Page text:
The Medicare Payment Advisory Commission’s (MedPAC) June 2019 report to Congress details various Medicare payment issues that it has reviewed over the past year, some of which are detailed in previous GNYHA News articles.

Options for slowing the growth of Medicare fee-for-service spending for emergency department (ED) services

MedPAC is concerned about recent growth in emergency department (ED) spending, which it partly attributed to changes in provider coding practices that fueled an increase in the share of ED visits coded at higher levels. MedPAC recommends establishing national coding guidelines for ED services by 2022 to ensure accurate payments.

MedPAC also argued that hospital EDs are a common setting for nonurgent care, estimating that 2% of Medicare physician ED claims could be appropriately treated in an urgent care or other lower-cost non-ED setting. To encourage providers to shift nonurgent cases from the ED to other settings, MedPAC suggests strategies including patient education, expanding measurement of avoidable ED use, and encouraging EDs to improve care coordination with primary care physicians.

MedPAC previously made other recommendations about the growth of ED services. In its March 2017 report, MedPAC expressed concern that the number of standalone EDs was growing, yet the Centers for Medicare & Medicaid Services (CMS) had no way to track the volume. It recommended adding a claims modifier for services provided at off-campus standalone EDs to allow CMS to track service volume. In fiscal year 2019, CMS heeded this recommendation by requiring providers to use a new “ER” modifier for services furnished at off-campus EDs.

Evaluation of the Medicare Shared Savings Program (MSSP) showed reduced spending

MedPAC’s analysis found that growth in Medicare spending for Medicare Shared Savings Program (MSSP) beneficiaries was 1-2 percentage points lower over four years than it would have been without MSSP. Accountable care organizations (ACOs) that include both physicians and hospitals had fewer savings than physician-only ACOs. MedPAC also warned that recent program changes give all MSSP ACOs the option of retrospective beneficiary assignment, which could result in patient selection issues and put ACOs at risk if patients with newly acquired expensive illnesses are switched into the ACO. To mitigate patient selection issues, MedPAC suggests requiring prospective beneficiary assignment.

Payment strategies to improve price competition and value for Part B drugs

MedPAC offered two options to combat rising Medicare Part B drug spending: internal reference pricing and binding arbitration. Internal reference pricing promotes price competition by establishing a reference payment amount for groups of drugs with similar health effects that are assigned to separate billing codes, encouraging providers and patients to choose the lowest-cost alternative. If a doctor or patient chooses a therapy priced higher than the reference price, then the patient would be responsible for paying the difference.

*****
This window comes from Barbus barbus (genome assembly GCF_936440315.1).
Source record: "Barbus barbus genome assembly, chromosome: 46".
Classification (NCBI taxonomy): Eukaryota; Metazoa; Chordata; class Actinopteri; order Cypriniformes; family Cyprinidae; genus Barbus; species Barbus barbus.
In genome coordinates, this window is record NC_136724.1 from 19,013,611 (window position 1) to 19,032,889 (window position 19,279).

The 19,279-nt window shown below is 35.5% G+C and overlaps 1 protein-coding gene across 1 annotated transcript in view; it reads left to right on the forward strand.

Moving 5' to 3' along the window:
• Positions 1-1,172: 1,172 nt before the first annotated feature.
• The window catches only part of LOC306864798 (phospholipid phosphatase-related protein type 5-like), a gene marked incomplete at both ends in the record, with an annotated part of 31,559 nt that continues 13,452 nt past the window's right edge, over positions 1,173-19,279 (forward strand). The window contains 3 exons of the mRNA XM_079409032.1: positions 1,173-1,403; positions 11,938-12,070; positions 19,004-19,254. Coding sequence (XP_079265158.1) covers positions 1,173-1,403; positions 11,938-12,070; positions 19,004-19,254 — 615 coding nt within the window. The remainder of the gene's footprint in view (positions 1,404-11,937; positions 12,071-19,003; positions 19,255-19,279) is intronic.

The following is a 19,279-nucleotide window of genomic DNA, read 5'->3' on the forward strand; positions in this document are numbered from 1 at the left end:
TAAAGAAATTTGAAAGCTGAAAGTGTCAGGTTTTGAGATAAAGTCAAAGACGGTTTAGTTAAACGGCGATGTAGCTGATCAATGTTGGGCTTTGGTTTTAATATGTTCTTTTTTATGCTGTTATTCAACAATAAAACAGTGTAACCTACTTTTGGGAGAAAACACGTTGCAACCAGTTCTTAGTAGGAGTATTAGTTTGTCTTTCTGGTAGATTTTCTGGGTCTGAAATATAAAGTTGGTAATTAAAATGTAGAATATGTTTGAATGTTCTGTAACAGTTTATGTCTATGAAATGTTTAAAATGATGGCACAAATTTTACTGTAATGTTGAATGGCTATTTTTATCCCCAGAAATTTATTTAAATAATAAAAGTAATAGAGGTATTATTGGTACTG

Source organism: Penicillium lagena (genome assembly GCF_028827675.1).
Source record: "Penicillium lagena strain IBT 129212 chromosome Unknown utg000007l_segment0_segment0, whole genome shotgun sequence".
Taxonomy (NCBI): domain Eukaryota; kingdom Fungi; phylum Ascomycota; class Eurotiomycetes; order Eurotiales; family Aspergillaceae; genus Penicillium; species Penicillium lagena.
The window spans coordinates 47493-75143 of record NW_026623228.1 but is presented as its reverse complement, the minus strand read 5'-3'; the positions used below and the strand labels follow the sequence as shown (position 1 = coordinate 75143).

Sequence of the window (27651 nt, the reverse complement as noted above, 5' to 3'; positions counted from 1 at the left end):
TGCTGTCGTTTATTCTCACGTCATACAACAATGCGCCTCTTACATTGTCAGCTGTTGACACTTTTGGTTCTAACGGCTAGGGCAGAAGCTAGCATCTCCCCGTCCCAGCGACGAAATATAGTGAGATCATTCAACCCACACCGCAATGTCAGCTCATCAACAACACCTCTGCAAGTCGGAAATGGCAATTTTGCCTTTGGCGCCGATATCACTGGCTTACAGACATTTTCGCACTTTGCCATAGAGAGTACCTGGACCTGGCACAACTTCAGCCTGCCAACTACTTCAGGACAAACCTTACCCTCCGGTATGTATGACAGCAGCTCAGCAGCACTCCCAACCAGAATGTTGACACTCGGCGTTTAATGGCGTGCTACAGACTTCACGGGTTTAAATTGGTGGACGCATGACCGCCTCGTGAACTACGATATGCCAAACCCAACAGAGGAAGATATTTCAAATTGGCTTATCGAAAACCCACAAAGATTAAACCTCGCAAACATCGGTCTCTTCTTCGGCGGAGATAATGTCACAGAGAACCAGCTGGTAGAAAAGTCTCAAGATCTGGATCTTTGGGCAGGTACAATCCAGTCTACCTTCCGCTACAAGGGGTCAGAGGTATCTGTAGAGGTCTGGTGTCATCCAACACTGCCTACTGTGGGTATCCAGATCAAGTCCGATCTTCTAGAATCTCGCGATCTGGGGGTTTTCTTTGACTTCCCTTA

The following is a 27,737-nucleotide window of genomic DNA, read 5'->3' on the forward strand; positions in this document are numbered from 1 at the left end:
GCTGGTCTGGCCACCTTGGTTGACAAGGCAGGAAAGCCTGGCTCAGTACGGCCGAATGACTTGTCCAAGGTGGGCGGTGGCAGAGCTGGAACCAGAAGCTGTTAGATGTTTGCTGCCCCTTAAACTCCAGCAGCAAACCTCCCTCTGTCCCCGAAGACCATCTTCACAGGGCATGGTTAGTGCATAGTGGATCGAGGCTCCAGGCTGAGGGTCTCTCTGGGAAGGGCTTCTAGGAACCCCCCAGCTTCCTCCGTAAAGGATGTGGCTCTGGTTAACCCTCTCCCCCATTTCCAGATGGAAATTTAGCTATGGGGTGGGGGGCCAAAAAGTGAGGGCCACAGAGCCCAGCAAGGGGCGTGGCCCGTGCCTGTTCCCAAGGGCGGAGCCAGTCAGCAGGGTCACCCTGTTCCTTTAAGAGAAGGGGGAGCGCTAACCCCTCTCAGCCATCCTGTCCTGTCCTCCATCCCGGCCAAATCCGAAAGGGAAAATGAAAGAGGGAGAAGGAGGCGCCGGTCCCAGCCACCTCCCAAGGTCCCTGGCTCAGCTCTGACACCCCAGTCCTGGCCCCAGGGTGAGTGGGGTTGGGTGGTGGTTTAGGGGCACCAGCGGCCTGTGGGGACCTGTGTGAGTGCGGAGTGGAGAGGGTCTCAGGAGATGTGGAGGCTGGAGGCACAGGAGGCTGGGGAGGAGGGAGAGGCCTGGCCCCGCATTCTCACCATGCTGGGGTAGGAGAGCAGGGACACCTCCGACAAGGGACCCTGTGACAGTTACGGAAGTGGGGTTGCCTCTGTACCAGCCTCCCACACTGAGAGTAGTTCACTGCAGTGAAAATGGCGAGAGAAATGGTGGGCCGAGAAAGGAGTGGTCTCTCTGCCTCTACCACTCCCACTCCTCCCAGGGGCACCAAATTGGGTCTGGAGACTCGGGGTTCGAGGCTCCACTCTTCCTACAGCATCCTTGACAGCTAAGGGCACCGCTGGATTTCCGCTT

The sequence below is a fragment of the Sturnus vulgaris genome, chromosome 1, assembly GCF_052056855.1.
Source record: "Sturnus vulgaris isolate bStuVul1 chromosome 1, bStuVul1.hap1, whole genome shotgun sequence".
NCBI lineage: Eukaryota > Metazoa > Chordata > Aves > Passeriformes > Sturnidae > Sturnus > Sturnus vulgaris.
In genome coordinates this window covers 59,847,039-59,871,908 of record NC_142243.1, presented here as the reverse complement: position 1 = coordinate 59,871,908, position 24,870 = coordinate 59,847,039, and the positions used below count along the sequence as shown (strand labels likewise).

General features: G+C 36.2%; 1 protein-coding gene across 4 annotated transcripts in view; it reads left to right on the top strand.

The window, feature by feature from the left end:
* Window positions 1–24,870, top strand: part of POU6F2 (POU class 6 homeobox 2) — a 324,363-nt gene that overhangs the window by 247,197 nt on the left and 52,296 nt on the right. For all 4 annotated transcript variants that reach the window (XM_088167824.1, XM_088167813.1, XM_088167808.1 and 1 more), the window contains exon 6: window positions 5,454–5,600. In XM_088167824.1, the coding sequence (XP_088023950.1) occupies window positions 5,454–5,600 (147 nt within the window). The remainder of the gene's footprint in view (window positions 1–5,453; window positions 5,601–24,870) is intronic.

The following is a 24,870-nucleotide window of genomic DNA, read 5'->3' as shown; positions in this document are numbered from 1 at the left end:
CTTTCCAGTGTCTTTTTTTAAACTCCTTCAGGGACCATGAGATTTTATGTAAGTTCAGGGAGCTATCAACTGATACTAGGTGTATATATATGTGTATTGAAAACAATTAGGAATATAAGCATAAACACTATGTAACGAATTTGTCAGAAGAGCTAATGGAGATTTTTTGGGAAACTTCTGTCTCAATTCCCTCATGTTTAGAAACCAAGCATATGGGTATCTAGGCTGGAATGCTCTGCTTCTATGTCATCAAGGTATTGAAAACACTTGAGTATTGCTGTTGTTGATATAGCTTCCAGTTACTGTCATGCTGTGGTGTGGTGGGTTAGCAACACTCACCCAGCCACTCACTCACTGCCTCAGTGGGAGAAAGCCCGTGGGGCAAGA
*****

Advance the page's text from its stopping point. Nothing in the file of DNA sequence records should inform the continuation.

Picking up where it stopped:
Binding arbitration would allow the Department of Health and Human Services (HHS) Secretary to negotiate prices with drug manufacturers for high-cost drugs with limited competition, and a neutral third-party would make the final decision. Medicare payment would be based on the arbitration price, by either reducing the Medicare rate and requiring that the manufacturer honor that price or by instituting a manufacturer rebate. MedPAC previously recommended using binding arbitration in its Drug Value Program.

Payment issues in post-acute care (PAC)

MedPAC discussed several design issues for the unified PAC prospective payment system (PPS) that it recommended to Congress. First, MedPAC suggested a stay-based design rather than an episode-based design, but noted that an episode-based design could be considered once providers have adapted to the PAC PPS. MedPAC also discussed possible strategies to improve the reporting of patient assessment data and suggested a two-tiered regulatory approach to align requirements across the PAC settings. All PAC providers would face the same set of requirements to treat most PAC patients; providers treating patients with specialized needs would need to meet additional requirements that would vary by the type of care needed.

Access to primary care

MedPAC expressed concern about maintaining an adequate supply of primary care providers for Medicare beneficiaries, suggesting a scholarship or loan repayment program for physicians who pursue geriatric medicine to reduce the debt burden often accrued by medical students who choose this specialty.

MedPAC also noted that while the number of Advanced Practice Registered Nurses (APRNs) and Physician Assistants (PAs) has grown in recent years, it is unable to determine how large a role these providers play, partly because APRNs and PAs bill under the National Provider Identifier of the supervising physician (i.e., “incident to” billing). To improve transparency, MedPAC recommends that Congress require APRNs and PAs to bill Medicare directly. MedPAC also recommends that the HHS Secretary refine Medicare’s specialty designations for APRNs and Pas, to gain a better understanding of the specialties that these providers practice.

MedPAC’s report also discussed its efforts in other areas, including clinician payments in Medicare and the Medicare Advantage quality bonus program.